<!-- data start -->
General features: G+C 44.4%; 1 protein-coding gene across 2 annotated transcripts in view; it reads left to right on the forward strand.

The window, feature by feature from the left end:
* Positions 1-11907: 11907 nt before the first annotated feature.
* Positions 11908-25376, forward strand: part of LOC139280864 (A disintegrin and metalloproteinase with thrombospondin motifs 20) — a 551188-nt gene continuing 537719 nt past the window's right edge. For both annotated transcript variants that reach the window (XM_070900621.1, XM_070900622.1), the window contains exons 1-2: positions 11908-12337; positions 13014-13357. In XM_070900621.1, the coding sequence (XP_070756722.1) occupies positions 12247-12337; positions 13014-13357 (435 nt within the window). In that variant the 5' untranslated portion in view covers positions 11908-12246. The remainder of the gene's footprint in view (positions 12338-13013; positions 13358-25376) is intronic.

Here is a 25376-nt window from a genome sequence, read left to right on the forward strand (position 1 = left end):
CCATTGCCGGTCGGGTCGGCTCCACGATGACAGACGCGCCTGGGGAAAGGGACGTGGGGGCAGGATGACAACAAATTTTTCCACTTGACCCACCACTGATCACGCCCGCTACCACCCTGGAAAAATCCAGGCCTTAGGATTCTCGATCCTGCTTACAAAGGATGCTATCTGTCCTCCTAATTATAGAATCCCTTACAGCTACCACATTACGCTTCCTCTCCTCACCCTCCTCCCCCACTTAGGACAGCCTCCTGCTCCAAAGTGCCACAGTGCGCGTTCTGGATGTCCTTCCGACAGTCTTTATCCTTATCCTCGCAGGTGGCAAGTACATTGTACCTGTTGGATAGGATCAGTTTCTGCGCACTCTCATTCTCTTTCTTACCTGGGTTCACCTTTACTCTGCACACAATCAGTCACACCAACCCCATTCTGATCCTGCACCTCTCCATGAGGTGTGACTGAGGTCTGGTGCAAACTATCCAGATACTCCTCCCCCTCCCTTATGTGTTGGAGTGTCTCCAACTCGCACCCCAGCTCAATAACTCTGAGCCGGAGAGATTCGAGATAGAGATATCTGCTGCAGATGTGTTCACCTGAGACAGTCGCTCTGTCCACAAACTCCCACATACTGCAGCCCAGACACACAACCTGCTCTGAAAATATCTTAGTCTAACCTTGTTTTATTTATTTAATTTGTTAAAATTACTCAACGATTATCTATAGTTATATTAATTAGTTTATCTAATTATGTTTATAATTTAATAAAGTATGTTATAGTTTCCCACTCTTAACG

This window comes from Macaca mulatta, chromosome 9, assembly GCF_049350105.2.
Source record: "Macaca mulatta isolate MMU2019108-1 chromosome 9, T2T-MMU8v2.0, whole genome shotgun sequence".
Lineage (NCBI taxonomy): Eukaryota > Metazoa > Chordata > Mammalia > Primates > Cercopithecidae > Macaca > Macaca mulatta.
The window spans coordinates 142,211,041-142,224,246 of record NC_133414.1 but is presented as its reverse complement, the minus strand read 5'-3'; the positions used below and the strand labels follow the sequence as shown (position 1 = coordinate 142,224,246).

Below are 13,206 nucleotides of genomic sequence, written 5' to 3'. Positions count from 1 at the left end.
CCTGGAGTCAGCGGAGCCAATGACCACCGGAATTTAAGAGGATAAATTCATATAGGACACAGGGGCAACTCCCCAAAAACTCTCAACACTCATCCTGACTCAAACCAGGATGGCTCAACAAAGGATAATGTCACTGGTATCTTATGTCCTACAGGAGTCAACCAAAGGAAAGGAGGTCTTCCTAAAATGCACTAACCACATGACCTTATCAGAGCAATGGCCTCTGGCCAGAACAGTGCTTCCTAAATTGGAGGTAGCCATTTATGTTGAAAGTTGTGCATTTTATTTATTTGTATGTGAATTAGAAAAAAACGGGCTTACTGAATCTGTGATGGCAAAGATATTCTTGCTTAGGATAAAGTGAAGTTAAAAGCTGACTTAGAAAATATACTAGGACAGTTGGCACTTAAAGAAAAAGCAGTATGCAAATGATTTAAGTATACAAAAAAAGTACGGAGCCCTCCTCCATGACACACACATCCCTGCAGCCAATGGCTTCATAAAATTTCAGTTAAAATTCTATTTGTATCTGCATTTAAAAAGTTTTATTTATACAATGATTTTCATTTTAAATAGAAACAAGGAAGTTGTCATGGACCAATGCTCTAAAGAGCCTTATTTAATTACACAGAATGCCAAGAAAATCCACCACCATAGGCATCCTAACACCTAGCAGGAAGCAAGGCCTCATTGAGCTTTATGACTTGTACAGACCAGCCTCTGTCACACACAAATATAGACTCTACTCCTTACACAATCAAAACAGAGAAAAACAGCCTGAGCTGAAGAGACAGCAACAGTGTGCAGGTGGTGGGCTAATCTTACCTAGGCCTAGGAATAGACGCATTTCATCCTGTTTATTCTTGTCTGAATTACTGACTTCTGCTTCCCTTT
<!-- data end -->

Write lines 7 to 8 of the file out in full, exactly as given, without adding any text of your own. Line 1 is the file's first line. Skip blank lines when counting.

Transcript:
This window comes from Macaca mulatta, chromosome 9, assembly GCF_049350105.2.
Source record: "Macaca mulatta isolate MMU2019108-1 chromosome 9, T2T-MMU8v2.0, whole genome shotgun sequence".